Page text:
Murray Slovick published an overview on TTI MarketEye on capacitor selection considerations for medical application.
Capacitors for Medical Applications: Component Selection Considerations
Within the medical industry, electronics are finding their way into more applications, from large, imaging equipment down to smart tags for surgical packs. On these pages, MarketEYE contributor Dennis Zogbi has forecast that the global medical technology market will reach $515 billion by 2022 to support aging populations and emerging economies.
The medical devices industry is one of the most highly regulated sectors in the world; its regulating bodies include the International Standards Organization (ISO) and the U.S. Food and Drug Administration (FDA). These regulations, as well as the demands placed on electronic medical devices, have ramifications for the component selection process. In this article we will explore those impacts given that tantalum capacitors and multilayer ceramic capacitors (MLCCs) are the most popular types of capacitors for medical applications.
Globally, the primary standard governing medical device design is formally known as IEC 60601-1, “Medical electrical equipment – Part 1: General requirements for basic safety and essential performance.” The European (EN 60601-1) and Canadian (CSA 60601-1) versions of the standard are identical to the IEC standard. IEC 60601-1 is a type test standard, not a standard for process certification. Consequently, it applies to a device design rather than a manufacturer’s processes.
The FDA regulates all medical devices marketed in the US, which are grouped into three broad classes depending on the device’s risk, invasiveness, and impact on the patient’s overall health. These classes are as follows:
- Class I – Lowest Risk: Examples of Class I devices include manual toothbrushes and reusable surgical scalpels. Class I devices are subject to far fewer regulatory requirements than Class II or III devices.
- Class II – Moderate Risk: Class II electronics include test and scan equipment. A non-invasive blood pressure monitor is an example of a Class II device.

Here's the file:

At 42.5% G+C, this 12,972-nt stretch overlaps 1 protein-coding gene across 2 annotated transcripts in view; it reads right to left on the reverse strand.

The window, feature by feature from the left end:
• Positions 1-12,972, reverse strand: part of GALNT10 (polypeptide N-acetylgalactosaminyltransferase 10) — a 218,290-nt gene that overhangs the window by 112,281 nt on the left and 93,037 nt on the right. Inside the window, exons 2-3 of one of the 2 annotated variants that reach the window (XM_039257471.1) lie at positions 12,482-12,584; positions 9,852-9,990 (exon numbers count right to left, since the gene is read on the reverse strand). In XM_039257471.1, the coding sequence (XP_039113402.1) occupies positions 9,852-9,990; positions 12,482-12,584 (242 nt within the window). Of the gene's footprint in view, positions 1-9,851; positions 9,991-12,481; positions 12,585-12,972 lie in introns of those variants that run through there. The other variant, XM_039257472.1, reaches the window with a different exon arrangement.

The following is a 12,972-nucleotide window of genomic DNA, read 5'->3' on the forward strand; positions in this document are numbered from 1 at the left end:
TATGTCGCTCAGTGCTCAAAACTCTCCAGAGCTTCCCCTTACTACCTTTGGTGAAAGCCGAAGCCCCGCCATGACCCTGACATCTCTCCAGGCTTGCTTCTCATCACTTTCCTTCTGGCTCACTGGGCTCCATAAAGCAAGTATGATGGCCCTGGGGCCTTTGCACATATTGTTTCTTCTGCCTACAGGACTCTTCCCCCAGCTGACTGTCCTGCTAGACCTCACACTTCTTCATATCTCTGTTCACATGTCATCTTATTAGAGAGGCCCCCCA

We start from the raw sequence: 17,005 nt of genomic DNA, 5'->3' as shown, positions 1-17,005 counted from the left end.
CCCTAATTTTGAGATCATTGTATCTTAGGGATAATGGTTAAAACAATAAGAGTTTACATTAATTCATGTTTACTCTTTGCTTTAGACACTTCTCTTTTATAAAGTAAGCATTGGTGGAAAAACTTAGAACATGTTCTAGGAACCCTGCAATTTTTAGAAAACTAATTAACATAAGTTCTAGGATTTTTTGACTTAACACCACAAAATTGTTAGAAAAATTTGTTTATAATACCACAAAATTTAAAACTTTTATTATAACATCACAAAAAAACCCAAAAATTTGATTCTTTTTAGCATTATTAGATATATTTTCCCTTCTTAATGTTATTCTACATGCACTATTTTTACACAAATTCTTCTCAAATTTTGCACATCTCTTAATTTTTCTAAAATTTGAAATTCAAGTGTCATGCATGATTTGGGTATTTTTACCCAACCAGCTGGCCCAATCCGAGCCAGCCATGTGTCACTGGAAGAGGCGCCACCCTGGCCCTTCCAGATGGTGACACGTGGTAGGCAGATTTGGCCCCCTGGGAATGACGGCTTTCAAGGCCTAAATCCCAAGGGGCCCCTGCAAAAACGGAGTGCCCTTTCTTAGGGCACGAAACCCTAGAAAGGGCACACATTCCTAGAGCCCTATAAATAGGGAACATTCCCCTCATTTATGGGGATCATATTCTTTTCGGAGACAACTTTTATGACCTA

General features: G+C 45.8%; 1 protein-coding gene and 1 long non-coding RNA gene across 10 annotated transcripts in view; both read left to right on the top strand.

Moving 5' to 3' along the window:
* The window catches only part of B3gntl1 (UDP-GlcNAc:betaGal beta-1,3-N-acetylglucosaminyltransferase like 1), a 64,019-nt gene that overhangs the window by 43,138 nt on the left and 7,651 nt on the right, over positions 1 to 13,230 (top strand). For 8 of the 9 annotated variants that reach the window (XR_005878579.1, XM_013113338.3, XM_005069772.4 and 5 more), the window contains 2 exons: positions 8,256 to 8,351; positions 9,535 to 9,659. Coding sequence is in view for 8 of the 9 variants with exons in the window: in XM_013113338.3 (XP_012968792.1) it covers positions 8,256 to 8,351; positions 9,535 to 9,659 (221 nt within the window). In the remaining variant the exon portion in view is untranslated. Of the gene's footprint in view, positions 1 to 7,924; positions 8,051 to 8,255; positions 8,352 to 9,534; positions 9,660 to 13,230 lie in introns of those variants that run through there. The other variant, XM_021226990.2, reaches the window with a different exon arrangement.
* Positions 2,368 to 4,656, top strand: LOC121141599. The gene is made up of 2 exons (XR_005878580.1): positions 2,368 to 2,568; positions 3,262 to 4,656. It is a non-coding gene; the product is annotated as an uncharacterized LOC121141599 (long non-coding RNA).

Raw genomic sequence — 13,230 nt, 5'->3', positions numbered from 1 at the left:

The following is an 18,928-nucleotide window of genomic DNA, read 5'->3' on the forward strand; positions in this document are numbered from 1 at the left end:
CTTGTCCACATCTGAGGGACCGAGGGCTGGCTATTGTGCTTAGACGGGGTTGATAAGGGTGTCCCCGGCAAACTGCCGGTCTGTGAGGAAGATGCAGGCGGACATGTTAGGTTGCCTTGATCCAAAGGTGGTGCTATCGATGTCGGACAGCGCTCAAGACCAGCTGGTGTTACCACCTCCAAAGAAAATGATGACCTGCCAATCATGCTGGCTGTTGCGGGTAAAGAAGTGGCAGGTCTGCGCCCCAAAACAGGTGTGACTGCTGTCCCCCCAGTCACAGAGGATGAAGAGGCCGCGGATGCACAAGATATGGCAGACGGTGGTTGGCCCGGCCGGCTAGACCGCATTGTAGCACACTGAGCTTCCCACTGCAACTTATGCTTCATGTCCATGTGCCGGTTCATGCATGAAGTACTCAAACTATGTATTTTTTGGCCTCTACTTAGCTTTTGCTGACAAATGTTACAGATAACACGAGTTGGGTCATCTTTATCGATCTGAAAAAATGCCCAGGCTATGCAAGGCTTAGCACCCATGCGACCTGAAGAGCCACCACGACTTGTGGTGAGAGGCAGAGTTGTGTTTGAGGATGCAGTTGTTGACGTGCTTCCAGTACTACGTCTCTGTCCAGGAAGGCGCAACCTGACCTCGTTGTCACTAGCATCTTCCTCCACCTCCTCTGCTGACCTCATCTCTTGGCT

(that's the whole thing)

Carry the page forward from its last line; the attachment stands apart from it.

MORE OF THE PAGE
- Class III – Highest Risk: Devices that are inserted into the human body, including permanent implants, smart medical devices and systems such as pacemakers and defibrillators.
Passive components have an important role in medical systems and are part of diagnostic, imaging, patient monitoring, and pharmaceutical delivery and dispensing applications. In particular, implantable medical electronic devices are usually powered by batteries or capacitors that have to be removed from the body after completing their function due to their non‐biodegradable properties.
Capacitors are employed for use in implantable medical devices such as defibrillators, insulin pumps and pacemakers, as well as in portable and wearable devices (including electrocardiograms, ultrasonic echo devices and blood gas analyzers). They are required to have high reliability, offer long service life and pass stringent screening checks. Meeting customer demand today often also means miniaturization and advancements in capacitor materials and design.
Tantalum capacitors are used in most of the pacemakers and defibrillators manufactured each year. There are many reasons to choose tantalum, including their inherent reliability, self-healing capabilities (tantalum capacitors have low resistance paths through the dielectric which can self-heal, repairing the potential fault site), and their ability to pack high capacitance values into small case sizes.
MLCCs are attractive for medical devices because they are usually compact in size, offer high reliability and large capacity, and have predictable temperature coefficients. They also offer the most stable capacitance with respect to applied voltage.
Generally speaking, MLCCs are normally chosen for applications with capacitance ranges below 1 μF, and tantalum capacitors are selected for applications with capacitance values above 10 μF. In between (the 1–10 μF range), choices depend on relative size, requirements for capacitance stability over temperature and voltage, and rated voltage capability.